The Potter Children's Garden

The Potter Children’s Garden

On Sundays (and Saturdays and public holidays during the summer) they run the Wiri Rambler ‘Train’, a small tractor, which tows carriages around a 30 minute tour of the gardens. It costs $2 for adults and $1 for children (under 5 is free). The ‘train’ departs from outside the Visitor Centre from midday till 3pm.

Visitors may be surprised to know all roses are grown spray free

Visitors may be surprised to know all roses are grown spray free

Provided the weather is good the botanic gardens is a great place to visit anytime of the year. During the summer and autumn months the perennials and rose gardens provide stunning colour. The magnolias and camellias offer wonderful winter and spring colours, as well as the bulbs in Spring Blossom Valley being well worth a look.

Take a moments rest in the gardens.

Taking a moments rest in the gardens.



Rose Gardens, Takapuna

Yesterday afternoon I went to Takapuna Beach. After a quick visit to Shore City mall I made my way through the rose gardens and walked along past the Hurstmere Road shops and down to the beach.


Takapuna Beach Cafe & Store, The Promenade

Once on the beach I walked down to the rocks at the end of beach and then walked back to the boat ramp and stopped for a Peanut butter and choc ice cream at Takapuna Beach Cafe & Store.

I then walked back up to Hurstmere Road and ordered fish n chips from High Tide Seafood, which is opposite the Hospice Shop at the end of Parkway Arcade (56 – 60 Hurstmere Road).


Takapuna Beach, Rangitoto Island in the distance

I sat on the grass eating my fish n chips overlooking the beach as beachgoers swam, sunbathed, kicked a soccer ball around, played volleyball, and parents watched young triathletes prepare for a triathlon.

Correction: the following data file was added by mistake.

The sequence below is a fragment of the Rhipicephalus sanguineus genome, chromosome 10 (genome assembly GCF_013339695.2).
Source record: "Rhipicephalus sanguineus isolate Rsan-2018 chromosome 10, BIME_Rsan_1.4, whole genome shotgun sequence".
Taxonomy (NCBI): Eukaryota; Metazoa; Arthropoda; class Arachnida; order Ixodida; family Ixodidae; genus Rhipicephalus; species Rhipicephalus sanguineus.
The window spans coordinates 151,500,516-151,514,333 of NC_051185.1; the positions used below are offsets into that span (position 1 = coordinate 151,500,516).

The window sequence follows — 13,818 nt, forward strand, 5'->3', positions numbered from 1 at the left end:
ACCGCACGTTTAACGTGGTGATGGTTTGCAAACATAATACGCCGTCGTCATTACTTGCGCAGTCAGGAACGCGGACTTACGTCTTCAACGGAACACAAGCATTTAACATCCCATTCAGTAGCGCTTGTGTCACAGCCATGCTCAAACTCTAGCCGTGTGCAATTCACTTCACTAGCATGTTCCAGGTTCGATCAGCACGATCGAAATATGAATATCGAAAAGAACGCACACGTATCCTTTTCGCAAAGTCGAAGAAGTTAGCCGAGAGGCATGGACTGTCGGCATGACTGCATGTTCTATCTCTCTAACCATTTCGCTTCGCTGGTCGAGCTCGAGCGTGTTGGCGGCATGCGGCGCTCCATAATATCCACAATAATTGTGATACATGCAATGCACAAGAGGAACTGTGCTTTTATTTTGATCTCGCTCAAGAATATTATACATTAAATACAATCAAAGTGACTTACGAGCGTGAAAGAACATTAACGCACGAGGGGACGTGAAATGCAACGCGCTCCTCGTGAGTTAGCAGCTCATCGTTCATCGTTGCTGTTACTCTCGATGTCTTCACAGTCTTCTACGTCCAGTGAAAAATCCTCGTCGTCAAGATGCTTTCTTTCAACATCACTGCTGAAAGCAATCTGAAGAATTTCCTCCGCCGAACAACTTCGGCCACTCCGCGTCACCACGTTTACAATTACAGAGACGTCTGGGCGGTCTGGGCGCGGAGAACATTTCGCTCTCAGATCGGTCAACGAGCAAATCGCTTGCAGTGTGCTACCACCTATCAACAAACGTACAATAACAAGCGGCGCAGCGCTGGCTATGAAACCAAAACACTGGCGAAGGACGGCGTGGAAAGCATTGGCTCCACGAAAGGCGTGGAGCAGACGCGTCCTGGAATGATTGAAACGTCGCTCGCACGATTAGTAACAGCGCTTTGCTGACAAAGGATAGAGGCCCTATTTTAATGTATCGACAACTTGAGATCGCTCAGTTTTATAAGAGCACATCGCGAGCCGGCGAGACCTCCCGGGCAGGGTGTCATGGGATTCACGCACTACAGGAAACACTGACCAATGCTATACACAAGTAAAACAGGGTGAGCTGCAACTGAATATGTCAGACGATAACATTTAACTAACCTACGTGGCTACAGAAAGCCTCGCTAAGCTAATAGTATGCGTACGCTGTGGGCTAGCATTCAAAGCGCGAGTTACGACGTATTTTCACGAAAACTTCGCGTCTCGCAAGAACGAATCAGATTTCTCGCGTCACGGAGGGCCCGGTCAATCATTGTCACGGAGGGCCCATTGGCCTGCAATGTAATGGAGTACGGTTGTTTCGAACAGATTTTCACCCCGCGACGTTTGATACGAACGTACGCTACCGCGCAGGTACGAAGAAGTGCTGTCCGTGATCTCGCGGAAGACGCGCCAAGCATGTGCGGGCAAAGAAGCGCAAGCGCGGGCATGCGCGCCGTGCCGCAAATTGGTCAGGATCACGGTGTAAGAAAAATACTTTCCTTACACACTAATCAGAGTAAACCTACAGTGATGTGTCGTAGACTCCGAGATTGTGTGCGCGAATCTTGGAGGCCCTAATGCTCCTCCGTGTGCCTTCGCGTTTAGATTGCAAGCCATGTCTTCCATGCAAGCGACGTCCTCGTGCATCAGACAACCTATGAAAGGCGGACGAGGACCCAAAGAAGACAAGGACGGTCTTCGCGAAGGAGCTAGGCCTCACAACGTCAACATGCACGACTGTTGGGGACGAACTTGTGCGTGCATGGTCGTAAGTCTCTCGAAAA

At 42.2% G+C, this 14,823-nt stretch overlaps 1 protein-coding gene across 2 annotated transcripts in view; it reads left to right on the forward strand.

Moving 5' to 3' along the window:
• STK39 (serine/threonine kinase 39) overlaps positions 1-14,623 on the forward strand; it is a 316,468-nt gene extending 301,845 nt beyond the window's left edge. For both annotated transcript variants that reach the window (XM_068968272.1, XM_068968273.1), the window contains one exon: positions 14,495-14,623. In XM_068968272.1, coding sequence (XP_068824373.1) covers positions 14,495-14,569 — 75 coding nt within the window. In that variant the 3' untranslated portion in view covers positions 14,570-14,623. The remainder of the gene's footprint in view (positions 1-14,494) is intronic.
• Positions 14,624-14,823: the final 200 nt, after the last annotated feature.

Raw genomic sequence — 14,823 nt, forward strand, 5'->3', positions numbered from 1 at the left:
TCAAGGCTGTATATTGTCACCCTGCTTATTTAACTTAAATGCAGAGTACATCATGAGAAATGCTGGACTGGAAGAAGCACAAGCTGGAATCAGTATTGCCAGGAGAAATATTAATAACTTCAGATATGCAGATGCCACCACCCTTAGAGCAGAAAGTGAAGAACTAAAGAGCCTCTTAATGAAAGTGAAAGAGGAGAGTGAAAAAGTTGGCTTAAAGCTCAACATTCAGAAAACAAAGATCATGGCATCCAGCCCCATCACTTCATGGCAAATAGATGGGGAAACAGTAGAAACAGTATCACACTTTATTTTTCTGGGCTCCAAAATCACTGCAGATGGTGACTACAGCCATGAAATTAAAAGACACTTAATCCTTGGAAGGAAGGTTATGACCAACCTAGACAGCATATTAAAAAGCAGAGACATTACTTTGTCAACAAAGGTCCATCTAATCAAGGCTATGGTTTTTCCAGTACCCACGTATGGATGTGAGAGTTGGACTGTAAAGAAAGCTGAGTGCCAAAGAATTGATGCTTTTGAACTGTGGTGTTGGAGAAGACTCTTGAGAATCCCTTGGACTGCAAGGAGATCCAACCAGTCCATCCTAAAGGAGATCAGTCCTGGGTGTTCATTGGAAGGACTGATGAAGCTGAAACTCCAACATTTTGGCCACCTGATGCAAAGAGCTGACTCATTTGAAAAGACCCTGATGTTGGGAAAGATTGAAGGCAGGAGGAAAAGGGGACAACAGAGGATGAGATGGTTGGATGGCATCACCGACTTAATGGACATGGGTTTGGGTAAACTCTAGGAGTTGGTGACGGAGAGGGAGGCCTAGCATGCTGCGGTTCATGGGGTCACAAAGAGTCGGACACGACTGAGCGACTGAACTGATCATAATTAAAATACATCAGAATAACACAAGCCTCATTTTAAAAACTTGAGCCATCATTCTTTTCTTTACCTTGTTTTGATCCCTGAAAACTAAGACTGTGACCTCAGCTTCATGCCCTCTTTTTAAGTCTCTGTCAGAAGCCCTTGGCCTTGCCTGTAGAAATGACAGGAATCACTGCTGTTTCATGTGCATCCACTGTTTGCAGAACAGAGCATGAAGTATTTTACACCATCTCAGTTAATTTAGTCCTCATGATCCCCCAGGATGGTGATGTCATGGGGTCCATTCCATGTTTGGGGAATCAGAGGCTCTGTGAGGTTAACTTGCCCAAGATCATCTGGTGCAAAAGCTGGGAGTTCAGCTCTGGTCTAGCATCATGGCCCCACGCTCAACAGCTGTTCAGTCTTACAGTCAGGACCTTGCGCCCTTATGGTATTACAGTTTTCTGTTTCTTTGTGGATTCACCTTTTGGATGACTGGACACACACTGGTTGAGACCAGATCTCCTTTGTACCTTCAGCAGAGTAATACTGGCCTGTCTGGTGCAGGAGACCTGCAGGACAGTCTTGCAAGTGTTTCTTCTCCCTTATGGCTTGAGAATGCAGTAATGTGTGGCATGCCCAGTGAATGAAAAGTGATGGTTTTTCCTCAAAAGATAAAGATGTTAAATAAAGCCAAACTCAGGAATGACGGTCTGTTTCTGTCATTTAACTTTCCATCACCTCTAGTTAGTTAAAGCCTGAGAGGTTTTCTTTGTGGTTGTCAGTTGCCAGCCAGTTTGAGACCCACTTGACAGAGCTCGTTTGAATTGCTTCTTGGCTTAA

The Takapuna Beach .kiwi Tri Series was being held on Friday. I watched the 3:9:3 youth event, where they swim 300 metres, bike 3km, and run 3km.

The adult category followed the youth triathlon but rather than stay and watch I walked to Killarney Park, which surrounds one side of Lake Pupuke, a fresh water lake in a volcanic crater. It is amazing that in this country you can walk from a beach to a lake in less than 15 minutes.


Lake Pupuke, Killarney Park

Couples were picnicking in grassy slopes of Killarney Park, while screaming teenagers dived and ‘bombed’ into the lake from the jetty. Some say if you take a bird’s eye view of the lake it resembles a heart – I heart Takapuna!


The PumpHouse Theatre, Killarney Park

In 1884, a pump house was built on the shores of the lake to supply the local area with fresh water. This pump house was replaced in 1906 and was used a water supply source until 1944. The iconic pump house building, which still stands today, became a protected heritage building in 1983 and is now a theatre venue. Unfortunately when I visited construction was being undertaken so the building was surrounding by scaffolding.

Next to the PumpHouse Theatre is a café which is open from 10am to 4pm. So it was closed when I visited.

At the PumpHouse I watched Shoreside Theatre’s summer Shakespeare in the Park production of Othello. It’s interesting to note that this year marks the 450th anniversary of William Shakespeare’s birth so what better time to enjoy Shakespeare’s rich language.

The play was held in the outdoor amphitheatre under the stars. Shoreside Theatre provide cushions for the wooden bench seats, which are much needed as the play runs for just under three and half hours.